An abomination. According to the dictionary, that is ‘something that causes disgust or hatred’. Are we talking about Russia’s anti-gay reign of terror? Are we talking about Syria’s use of poison gas on its own population? Was this word perhaps used to describe the ongoing practice of fracking? No. This word was used by William Sitwell to describe how he feels about food that is being served on square plates.
Really William Sitwell, can’t you fuss over something more worthy?
William Sitwell is an employee of a large UK supermarket chain, and as such he writes all sorts of inoffensive and informative articles for the in-store magazine, that are solely meant to make people buy a certain product. It has nothing to do with journalism, but everything with marketing. For some obscure reason, Sitwell was chosen years ago to become a regular food critic on Masterchef, and his bespectacled face has become a regular guest in our household since then. And it seems that the rise to tv fame has gone to Sitwell’s head.
Suddenly, he sees himself as a real food critic instead of a glorified supermarket checkout girl. Someone, who must leave his mark, someone who could be directional when it comes to steering British cuisine into the 21st century. And so, he has started to have opinions, and to value them, and to impose them on others, in short: he had become a Proper Food Critic.
If great cooking is a pure act of love -and that’s how I see it anyway- then food criticism is all about murdering that love. The food critic in general is a sad, joyless creature, who has long ago blurred the lines between being witty and being cynical, and who really only lights up when he finds fault in a certain dish, so he can then start his verbal assassination. Food critics only have few words to praise a meal, but millions of ways to say what they do not like. The more expensive the restaurant, the more absurd the scrutiny they’re under. Peas not all of the same size? Abomination! Slightly lumpy mashed puree/celeriac/swede/parsnip (oh, the UK and its enduring love of baby food!)? Abomination!
The animation film ‘Ratatouille’ was definitely not one of Pixar’s greatest, but one thing they did do well was how they portrayed the food critic Anton Ego, a self-inflated ball of bile and cynicism, always trying to find fault in whatever he eats (for free) and then of course finding it. I’m afraid real life food critics (and yes, I know a few in person) are more like Anton Ego than they would dare to admit.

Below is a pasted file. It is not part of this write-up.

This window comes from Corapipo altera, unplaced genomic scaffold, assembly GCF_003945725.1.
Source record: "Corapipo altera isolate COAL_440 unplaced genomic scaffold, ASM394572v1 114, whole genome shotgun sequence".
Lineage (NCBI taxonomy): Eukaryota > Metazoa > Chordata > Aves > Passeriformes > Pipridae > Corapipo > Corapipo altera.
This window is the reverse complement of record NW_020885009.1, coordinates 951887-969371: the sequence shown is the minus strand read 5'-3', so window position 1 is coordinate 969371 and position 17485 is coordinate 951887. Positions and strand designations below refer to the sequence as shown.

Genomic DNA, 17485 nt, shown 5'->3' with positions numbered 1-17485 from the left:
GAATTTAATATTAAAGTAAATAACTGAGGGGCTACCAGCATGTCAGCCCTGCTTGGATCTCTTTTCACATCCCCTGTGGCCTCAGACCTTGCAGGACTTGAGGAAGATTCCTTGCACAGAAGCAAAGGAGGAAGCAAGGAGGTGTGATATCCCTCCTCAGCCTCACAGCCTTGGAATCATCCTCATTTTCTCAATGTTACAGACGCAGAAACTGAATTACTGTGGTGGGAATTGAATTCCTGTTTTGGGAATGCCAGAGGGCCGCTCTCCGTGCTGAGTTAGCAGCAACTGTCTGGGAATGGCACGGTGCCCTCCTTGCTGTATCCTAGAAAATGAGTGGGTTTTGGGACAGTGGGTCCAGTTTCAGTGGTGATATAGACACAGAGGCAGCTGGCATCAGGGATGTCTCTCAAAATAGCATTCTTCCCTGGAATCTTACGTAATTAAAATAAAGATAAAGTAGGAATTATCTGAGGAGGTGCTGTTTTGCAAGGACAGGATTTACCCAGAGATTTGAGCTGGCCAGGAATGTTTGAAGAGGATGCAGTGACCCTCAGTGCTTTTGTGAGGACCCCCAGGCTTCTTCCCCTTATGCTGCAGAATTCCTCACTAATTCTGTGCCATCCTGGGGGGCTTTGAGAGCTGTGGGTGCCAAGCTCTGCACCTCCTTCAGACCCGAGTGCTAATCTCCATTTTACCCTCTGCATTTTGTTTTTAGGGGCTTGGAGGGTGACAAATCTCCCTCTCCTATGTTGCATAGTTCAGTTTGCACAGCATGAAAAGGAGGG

Anton Ego hits closer to home than most critics would dare to admit
Once, these food critics probably really loved food, and appreciated it. But they have taught themselves to suppress their enojoyment and to be ruthless killjoys, in the name of journalism. Heaven forbid, after all, the food critic gets accused of having a cushy easy job, with lovely free meals in expensive restaurants! Oh no, we mustn’t think that! No, it’s hard work to have to struggle through a slightly underseasoned saddle of venison, or to have to plough through yet another dodgy crème anglaise (custard to us commoners). And to then sit down and shoot the whole meal down in flames, that’s seriously hard work!
The joyless trio of the Great British Menu
Take a programme like the Great British Menu for instance. There, three regular critics get to taste the creations of the chefs… but all they really do is try and outwit and outsmary… and outcriticize one another. If Prue Leith says she loves a certain aspect of a dish, it’s the signal for suspiciously thin (I believe people who say they love food ought to look like they do!) Oliver … to quip that it is completely awful, and then Matthew Fort chimes in with his posh accent and slightly effeminate manner that is so common in upper middle class Brits, to really destroy the entire dish just for the sake of being witty. It is as depressing as it is predictable, and I am sure that the critics in question don’t even realize how miserly they come across to a public that probably never ate venison sweatbreads or pickled grouse tongue and can only afford fish fingers.
I am sure William Sitwell used to be a kid that loved food, and that was excited to try new things and flavors. But now he too has turned into this unpleasant ogre, this food-Scrooge, who is cynical just for the sake of it, or because that is what a Serious Journalist is supposed to be. And one morning he woke up with a bright idea to carve a name out for himself in the overcrowded world of food writers. He would begin his very own crusade… against something nobody had thought of before. A crusade against square plates. Square, he reasons, goes against what is natural. An abomination!
Let me say this very clear. Nobody gives a toss about what sort of plate food gets served on as long as it’s clean and big enough. I have had great food from round, square, rectangular, oval, oblong, triangular, octagonal, parallellopippidoic plates. Plates that were made from porcelain, majolica, terracotta, glass, plastic, melamine, cardboard, slate and recycled potato peels. If William Sitwell has truly reached the stage, where he fusses more over the shape of a plate than about the food that’s on top of it, then really, he hasn’t got anything left to write or complain about.
I suggest he retires, before he starts complaining about the diabolical evil that is the three-pronged fork.